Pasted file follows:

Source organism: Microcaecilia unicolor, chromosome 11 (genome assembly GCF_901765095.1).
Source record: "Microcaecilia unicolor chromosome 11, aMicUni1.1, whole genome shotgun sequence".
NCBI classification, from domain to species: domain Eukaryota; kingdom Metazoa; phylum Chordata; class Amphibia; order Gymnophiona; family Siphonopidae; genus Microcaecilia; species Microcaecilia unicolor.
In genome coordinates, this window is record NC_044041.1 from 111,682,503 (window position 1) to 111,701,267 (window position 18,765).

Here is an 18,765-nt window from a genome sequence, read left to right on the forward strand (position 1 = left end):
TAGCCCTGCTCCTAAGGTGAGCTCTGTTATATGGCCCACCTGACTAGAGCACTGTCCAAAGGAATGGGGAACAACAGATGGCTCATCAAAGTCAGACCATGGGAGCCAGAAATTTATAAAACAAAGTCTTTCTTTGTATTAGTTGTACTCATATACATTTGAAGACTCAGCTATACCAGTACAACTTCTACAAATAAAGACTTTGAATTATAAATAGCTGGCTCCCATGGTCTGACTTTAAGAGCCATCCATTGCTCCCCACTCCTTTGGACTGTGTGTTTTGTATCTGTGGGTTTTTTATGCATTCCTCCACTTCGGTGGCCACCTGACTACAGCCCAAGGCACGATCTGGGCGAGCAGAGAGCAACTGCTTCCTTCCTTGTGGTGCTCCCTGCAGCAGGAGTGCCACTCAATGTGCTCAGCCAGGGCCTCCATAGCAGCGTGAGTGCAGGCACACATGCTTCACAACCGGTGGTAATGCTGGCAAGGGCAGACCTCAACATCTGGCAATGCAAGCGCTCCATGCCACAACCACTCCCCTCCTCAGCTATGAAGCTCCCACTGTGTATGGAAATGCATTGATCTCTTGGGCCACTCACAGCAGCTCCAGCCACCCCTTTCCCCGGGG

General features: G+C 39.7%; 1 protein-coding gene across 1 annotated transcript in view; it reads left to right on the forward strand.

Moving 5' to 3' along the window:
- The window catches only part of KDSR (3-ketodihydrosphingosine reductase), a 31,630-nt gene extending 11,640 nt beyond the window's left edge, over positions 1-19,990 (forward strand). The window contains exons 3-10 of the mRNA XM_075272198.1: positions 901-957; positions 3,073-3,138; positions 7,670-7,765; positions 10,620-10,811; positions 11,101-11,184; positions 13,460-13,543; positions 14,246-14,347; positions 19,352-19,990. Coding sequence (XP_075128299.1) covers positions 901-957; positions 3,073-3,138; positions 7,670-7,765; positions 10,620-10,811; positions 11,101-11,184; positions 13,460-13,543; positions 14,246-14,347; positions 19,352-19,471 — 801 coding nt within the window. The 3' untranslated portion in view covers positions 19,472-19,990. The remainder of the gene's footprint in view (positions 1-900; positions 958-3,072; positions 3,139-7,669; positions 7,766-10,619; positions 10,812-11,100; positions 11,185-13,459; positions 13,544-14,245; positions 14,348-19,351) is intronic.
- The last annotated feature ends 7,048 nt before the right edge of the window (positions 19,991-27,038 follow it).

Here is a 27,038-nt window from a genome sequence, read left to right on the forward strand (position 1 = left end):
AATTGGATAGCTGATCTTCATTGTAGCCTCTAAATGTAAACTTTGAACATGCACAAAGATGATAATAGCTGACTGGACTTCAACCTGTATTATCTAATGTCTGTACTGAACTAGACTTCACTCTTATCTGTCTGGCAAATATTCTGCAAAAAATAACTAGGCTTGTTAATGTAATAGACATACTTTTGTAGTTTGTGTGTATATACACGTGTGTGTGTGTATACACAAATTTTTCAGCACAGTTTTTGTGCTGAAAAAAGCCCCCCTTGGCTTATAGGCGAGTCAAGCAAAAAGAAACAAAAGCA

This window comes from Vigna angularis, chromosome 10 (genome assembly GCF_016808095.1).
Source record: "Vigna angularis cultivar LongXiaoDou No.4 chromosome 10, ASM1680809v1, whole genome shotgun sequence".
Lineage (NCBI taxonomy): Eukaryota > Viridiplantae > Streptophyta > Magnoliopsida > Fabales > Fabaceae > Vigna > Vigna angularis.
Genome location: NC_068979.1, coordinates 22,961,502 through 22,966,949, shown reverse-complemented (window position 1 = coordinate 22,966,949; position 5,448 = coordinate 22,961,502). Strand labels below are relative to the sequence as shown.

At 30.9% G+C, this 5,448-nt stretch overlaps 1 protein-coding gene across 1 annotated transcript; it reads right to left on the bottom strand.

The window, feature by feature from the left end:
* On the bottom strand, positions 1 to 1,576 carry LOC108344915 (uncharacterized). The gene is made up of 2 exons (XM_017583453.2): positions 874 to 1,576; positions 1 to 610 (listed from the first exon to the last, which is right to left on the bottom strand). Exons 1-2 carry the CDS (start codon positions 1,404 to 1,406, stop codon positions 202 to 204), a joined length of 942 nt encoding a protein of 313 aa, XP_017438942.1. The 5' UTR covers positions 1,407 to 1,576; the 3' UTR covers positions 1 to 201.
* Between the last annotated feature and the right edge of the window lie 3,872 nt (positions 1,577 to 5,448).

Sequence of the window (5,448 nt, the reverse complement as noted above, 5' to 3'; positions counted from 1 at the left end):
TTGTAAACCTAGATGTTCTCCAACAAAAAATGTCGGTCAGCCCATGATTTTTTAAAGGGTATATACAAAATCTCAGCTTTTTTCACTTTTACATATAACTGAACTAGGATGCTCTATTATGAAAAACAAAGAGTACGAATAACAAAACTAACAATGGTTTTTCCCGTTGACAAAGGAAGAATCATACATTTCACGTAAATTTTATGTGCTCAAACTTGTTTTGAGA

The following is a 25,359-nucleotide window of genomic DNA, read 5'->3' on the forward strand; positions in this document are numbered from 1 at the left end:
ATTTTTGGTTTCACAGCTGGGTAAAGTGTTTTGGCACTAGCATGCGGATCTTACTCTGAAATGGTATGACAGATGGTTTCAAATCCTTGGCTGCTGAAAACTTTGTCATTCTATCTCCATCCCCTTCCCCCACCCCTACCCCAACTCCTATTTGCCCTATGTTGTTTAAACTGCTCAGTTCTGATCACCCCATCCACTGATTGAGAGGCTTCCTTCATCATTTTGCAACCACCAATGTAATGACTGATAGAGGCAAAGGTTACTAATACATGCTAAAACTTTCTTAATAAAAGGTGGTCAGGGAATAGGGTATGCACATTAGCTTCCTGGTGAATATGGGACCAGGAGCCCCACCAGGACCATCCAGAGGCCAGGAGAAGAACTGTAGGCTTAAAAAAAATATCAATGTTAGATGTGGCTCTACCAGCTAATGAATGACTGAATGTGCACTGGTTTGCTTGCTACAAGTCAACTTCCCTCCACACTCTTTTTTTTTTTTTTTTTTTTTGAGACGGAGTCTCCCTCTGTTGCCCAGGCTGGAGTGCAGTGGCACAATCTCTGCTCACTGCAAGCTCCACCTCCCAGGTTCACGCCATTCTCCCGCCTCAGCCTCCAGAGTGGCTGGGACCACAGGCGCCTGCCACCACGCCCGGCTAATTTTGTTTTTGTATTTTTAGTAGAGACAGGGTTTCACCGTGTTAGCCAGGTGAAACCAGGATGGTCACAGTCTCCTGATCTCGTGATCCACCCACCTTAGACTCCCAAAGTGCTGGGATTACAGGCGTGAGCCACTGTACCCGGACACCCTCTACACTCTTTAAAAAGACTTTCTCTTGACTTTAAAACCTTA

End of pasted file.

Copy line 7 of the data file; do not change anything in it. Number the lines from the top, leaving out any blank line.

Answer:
General features: G+C 39.7%; 1 protein-coding gene across 1 annotated transcript in view; it reads left to right on the forward strand.